While it was never an official NVIDIA codename as far as roadmaps go, the name “Einstein” came up in rumors a few times earlier this decade. At the time, Einstein was rumored to be the architecture that would follow Maxwell in the NVIDIA lineup. And while we sadly didn’t find out anything new about NVIDIA’s future roadmap at this year’s show – or any sign of Ampere or other 7nm chips – I did inadvertently find out that the rumors about Einstein were true. At least, from a certain point of view.
While talking with NVIDIA’s research group this morning about some of their latest projects (more on this a bit later this week when I have the time), the group was talking about past research projects. And, as it turns out, one of those former research projects was Einstein.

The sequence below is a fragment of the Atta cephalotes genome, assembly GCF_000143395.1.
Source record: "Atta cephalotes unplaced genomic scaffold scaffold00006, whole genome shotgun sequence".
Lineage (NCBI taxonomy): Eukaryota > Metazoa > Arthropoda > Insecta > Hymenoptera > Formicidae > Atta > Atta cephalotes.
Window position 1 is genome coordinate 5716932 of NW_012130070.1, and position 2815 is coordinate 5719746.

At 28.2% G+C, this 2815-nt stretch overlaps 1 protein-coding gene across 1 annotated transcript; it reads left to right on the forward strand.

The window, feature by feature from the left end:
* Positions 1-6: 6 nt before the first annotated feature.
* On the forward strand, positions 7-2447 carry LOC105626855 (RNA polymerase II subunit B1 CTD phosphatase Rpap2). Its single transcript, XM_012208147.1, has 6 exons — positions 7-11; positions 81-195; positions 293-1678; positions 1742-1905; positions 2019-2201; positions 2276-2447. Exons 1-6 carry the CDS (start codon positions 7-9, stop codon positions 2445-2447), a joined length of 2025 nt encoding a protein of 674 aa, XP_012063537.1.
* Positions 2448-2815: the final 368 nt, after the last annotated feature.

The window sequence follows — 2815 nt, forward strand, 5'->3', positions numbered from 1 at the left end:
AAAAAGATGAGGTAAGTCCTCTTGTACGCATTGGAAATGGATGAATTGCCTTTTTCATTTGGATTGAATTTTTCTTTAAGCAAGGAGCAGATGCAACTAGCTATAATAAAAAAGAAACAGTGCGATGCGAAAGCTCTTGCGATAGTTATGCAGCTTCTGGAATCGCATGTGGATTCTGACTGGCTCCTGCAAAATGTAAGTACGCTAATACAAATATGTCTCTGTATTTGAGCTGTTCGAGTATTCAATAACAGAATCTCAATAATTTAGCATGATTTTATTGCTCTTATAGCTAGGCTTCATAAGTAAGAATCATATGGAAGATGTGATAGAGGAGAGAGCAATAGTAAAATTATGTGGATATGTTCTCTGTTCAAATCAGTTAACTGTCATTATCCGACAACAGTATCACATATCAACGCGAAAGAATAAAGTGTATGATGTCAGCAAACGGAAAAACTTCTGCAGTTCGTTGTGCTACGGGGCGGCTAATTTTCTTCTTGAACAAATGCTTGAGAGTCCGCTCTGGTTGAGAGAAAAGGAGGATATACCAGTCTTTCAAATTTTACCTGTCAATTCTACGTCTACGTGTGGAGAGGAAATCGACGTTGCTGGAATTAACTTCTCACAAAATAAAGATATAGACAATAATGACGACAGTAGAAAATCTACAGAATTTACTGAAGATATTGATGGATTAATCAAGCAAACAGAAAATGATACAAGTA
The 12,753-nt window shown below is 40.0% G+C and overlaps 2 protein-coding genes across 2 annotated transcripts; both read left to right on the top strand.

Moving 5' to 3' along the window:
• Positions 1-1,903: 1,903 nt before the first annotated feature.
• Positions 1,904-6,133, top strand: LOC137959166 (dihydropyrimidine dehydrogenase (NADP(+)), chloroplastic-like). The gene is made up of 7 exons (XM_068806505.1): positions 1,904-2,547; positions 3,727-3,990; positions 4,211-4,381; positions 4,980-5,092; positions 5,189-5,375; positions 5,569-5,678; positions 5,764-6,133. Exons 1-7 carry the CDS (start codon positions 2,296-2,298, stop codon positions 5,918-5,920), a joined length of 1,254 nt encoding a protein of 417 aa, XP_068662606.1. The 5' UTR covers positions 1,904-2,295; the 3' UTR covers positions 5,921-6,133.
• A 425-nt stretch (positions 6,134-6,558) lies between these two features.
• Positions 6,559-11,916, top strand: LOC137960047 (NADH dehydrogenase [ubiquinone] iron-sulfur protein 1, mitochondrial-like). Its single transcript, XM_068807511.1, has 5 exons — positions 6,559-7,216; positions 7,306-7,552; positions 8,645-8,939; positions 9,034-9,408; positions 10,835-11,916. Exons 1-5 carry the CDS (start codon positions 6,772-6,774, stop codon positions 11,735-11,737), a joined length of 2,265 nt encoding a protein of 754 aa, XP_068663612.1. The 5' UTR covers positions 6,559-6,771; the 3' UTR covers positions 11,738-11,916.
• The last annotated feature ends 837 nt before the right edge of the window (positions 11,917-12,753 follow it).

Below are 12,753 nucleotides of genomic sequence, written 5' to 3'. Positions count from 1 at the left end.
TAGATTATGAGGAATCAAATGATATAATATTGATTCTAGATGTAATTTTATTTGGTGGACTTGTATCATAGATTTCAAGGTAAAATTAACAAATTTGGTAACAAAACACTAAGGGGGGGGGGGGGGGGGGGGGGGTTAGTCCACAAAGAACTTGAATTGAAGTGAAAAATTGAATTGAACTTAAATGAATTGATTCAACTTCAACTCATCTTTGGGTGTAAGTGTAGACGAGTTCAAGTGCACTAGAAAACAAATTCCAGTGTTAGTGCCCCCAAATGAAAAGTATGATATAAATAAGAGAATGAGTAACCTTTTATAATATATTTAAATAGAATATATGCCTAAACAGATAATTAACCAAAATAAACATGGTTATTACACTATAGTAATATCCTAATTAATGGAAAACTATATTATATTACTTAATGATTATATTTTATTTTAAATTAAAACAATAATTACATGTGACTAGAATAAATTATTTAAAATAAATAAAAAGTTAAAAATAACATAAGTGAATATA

Rather than just being a baseless rumor, Einstein was in fact a real project at NVIDIA. However rather than being an architecture, per-se, it was a research GPU that the NVIDIA research group was working on. And although this research project didn’t bear fruit under the Einstein name, it did under another name that is far more well-known: Volta.
So while this means we can scratch Einstein off of the list of names for potential future NVIDIA architectures, the project itself was real, and it was actually a big success for NVIDIA. As Einstein morphed into what became the Volta architecture, it has become the cornerstone of what are now all of NVIDIA’s current-generation GPUs for servers and clients. This includes both regular Volta and it’s graphics-enhanced derivative, Turing.